Now, how about splitting Aces always?
Well, if you take a look in Wong�s �Professional BJ� on table # 10 (Strategy numbers for H17) and see the index numbers for splitting AA vs. 8,9,T and A, they are:
AA vs. 8 split if TC>=-8
AA vs. 9 split if TC>=-7
AA vs. T split if TC>=-8
AA vs. A split if TC>=-4
If you take a look at the index numbers for doubling down on 11 vs. 8,9,T and A, they are:
11 vs. 8 double if TC>=-6
11 vs. 9 double if TC>=-4
11 vs. T double if TC>=-4
11 vs. A double if TC>= 0
As you very well know in both cases when you split AA or you double down you get only one single card. You give up the option of any subsequent hits for the privilege of doubling your bet after seeing your cards. In both cases you are allowed to take only one card. Also, in both instances you are drawing one single card on 11. Regardless, when you have 56 vs. T for a double or A vs. T and A vs. T for a split in both instances you are drawing one card on hard 11. Further more, when you decide to split the AA you give up the option of counting the Ace =1 and automatically the Ace become hard 11. In essence you give the edge back to the house and you cannot manipulate anymore the Ace to be 1 or 11 while getting one single card when you split. But this is another subject all together.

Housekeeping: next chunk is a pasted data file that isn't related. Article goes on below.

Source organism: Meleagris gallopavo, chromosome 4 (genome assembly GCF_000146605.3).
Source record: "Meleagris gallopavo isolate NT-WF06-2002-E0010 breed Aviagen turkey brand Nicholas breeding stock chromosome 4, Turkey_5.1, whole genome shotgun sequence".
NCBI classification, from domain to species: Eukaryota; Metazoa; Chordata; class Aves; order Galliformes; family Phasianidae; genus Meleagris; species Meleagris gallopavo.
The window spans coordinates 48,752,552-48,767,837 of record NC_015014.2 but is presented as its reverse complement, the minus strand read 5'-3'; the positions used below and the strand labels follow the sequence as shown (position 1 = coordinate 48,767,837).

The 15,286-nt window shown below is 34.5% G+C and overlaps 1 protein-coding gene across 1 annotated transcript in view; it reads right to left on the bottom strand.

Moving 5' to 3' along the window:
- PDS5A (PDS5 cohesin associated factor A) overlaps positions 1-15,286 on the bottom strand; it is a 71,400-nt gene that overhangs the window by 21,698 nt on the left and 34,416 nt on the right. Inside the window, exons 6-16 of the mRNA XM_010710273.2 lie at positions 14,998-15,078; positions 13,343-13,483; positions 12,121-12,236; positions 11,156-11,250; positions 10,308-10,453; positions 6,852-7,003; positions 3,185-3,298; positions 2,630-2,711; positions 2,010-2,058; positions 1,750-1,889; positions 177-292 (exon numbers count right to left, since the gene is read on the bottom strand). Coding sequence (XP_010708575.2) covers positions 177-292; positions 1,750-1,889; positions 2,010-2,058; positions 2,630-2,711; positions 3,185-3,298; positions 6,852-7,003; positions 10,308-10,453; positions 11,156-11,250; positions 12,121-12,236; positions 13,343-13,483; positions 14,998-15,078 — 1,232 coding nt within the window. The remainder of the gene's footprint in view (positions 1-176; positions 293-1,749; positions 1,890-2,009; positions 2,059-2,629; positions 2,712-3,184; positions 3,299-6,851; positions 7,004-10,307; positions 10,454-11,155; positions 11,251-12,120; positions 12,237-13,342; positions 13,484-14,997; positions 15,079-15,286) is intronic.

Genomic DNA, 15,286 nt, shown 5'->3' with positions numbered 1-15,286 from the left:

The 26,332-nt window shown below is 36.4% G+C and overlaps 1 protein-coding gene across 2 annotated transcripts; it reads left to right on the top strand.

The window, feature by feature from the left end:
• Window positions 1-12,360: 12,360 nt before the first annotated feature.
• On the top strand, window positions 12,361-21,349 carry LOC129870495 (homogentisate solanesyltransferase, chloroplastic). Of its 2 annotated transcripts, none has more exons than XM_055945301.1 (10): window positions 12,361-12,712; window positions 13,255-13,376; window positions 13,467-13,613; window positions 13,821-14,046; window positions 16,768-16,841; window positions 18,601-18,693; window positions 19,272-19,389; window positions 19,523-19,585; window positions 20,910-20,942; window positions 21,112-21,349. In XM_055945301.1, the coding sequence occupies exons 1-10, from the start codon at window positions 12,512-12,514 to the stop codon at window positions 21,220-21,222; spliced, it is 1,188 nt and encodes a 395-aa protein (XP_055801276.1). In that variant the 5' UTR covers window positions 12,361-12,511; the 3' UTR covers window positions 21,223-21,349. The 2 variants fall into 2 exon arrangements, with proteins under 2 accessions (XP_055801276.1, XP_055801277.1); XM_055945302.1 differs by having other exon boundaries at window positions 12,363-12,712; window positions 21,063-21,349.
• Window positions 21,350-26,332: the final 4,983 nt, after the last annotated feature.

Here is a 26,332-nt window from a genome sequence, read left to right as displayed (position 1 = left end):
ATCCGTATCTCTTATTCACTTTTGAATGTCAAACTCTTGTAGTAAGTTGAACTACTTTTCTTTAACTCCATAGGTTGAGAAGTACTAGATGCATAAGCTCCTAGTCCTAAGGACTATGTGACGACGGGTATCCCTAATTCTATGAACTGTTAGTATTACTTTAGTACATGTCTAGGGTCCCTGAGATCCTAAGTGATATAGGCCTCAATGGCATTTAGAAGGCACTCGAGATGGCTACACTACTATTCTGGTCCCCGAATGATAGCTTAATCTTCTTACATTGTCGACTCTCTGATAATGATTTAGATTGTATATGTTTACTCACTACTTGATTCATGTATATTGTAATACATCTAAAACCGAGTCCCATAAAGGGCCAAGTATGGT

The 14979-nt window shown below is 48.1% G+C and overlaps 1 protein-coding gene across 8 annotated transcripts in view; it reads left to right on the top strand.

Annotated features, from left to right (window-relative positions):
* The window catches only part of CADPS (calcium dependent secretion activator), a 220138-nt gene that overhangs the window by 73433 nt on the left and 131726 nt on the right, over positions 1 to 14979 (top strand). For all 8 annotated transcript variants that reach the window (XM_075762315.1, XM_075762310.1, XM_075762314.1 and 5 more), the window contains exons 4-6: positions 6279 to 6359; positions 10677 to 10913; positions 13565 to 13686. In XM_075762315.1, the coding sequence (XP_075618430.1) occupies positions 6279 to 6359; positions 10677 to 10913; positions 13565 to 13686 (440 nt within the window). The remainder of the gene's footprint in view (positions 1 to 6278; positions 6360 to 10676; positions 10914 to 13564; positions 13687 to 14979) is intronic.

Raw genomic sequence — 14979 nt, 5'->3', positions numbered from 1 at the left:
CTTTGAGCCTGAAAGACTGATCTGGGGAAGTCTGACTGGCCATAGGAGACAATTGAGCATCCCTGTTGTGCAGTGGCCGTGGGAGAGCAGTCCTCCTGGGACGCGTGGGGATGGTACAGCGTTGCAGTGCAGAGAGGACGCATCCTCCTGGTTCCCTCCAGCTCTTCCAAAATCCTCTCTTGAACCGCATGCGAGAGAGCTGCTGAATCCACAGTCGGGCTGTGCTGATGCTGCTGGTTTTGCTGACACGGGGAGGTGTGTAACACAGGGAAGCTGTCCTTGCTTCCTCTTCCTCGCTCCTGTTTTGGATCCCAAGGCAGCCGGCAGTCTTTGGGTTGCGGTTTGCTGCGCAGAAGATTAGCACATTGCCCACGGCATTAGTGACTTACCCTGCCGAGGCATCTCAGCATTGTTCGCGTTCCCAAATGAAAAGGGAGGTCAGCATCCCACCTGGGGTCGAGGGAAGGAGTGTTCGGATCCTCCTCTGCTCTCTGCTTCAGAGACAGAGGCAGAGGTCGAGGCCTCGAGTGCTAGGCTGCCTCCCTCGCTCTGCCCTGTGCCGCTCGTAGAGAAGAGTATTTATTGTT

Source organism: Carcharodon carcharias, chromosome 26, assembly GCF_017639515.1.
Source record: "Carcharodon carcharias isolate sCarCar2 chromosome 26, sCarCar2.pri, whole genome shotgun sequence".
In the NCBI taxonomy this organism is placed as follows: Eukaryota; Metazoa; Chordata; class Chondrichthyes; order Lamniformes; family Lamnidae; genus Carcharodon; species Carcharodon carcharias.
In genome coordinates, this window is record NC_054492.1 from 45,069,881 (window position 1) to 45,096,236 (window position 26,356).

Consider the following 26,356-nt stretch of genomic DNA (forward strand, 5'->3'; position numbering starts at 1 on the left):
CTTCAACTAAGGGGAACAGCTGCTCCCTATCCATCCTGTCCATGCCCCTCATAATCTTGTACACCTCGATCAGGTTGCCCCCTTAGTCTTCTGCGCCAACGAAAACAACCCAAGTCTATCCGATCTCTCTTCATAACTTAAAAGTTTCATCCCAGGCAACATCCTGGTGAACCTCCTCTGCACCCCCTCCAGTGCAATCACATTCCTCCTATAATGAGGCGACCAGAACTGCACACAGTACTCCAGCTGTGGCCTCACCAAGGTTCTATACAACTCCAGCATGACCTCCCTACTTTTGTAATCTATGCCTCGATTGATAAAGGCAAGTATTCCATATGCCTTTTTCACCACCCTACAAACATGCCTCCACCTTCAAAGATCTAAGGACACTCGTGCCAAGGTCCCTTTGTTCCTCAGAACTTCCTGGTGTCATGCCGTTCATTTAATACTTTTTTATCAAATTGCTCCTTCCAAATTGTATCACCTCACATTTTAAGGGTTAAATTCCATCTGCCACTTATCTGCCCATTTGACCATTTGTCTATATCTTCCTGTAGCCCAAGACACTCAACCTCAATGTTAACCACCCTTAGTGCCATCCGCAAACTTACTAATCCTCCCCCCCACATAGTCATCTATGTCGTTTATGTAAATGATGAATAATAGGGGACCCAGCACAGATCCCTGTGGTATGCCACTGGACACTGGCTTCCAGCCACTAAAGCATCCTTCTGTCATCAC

Let�s get back and compare the two table from Wong�s book.
The table indicate that is correct for a 11 to go against the T if the TC>=-4 while drawing only one card in the case of a double down move. And, also is correct for an A=11 to go against a T if the TC>=-8 while drawing only one card in the case of split AA vs. T.
If is correct to split AA vs. T and drawing and drawing one card only on each Ace=11 in a �8 count why is not correct to double down on any 11 vs. T if the count is �8? Why the count got to be >=�4 for doubling down? In both situations we are drawing on hard 11 one single card. Are we?
The same thing happen for the other double downs or splits. We double 11 vs. A only if the count per deck is zero or positive but we split AA vs. Ace even if the count per deck is negative 4. In both instances we doing the same thing such as drawing one single card on hard 11. �., and so on �
Well, you cannot have it both ways.